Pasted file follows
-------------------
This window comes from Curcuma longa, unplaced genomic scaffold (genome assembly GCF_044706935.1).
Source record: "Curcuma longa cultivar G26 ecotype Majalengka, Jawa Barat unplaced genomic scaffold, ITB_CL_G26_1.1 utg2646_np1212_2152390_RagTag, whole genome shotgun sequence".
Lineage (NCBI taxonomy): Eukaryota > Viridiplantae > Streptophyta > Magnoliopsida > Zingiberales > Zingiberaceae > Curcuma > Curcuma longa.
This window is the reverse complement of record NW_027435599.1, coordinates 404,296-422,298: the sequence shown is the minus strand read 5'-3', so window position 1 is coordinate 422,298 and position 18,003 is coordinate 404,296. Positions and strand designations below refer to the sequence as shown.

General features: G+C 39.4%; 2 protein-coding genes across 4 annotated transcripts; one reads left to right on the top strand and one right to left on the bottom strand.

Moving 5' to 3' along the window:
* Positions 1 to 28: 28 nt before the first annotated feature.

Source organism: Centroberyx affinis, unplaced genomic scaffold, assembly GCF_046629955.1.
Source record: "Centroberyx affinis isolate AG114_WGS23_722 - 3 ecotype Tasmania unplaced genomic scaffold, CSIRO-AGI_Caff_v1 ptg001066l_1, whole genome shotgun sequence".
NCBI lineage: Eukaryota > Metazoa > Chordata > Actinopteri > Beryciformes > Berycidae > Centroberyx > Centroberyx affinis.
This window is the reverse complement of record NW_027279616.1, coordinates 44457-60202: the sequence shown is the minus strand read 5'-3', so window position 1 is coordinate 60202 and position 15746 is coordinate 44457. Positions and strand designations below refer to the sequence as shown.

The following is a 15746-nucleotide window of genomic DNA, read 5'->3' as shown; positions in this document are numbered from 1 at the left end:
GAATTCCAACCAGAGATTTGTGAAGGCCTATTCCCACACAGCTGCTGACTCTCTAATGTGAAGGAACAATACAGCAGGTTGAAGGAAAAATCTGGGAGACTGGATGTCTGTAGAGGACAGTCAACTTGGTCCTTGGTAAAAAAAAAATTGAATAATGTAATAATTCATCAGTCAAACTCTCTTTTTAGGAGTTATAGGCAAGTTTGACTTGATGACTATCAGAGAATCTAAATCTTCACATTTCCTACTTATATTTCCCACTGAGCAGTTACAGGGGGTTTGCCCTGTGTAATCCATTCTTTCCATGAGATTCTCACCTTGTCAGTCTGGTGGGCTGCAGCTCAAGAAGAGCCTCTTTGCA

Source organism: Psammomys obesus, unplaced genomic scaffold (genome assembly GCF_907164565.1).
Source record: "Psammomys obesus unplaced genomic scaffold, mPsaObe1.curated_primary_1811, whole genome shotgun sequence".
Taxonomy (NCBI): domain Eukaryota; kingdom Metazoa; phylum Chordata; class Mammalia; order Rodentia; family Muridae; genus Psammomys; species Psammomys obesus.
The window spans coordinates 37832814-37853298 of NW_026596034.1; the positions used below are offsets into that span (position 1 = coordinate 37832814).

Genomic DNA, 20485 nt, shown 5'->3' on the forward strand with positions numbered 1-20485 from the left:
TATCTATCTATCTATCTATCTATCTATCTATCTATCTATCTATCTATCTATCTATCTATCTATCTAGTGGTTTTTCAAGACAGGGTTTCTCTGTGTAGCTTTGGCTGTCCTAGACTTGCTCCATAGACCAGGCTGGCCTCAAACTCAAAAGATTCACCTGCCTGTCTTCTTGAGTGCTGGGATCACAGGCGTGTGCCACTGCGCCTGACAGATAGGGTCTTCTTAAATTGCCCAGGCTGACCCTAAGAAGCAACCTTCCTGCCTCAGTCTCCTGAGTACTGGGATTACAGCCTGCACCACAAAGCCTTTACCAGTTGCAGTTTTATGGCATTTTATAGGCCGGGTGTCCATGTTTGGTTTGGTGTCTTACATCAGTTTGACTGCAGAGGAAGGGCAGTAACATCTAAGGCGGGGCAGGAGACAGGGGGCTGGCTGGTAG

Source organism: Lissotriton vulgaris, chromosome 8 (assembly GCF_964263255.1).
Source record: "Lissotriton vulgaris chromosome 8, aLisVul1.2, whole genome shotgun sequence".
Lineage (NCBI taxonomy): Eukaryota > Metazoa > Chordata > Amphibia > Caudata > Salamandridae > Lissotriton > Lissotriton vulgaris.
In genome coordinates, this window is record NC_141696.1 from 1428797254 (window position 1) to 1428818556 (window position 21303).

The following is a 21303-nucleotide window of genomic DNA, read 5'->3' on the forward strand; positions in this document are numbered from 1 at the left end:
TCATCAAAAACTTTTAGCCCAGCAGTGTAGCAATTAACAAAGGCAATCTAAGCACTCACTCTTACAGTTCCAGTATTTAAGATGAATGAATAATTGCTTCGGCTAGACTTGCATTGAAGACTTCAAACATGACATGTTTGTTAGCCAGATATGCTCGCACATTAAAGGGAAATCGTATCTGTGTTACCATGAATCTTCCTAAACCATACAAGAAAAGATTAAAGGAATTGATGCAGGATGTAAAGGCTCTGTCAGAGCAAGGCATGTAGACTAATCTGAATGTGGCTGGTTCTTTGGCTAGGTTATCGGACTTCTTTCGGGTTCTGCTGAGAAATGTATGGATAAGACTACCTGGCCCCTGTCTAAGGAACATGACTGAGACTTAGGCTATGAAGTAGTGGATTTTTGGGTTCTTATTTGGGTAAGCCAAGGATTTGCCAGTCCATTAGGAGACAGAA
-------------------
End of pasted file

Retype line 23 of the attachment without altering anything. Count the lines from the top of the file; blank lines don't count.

In genome coordinates, this window is record NC_141696.1 from 1428797254 (window position 1) to 1428818556 (window position 21303).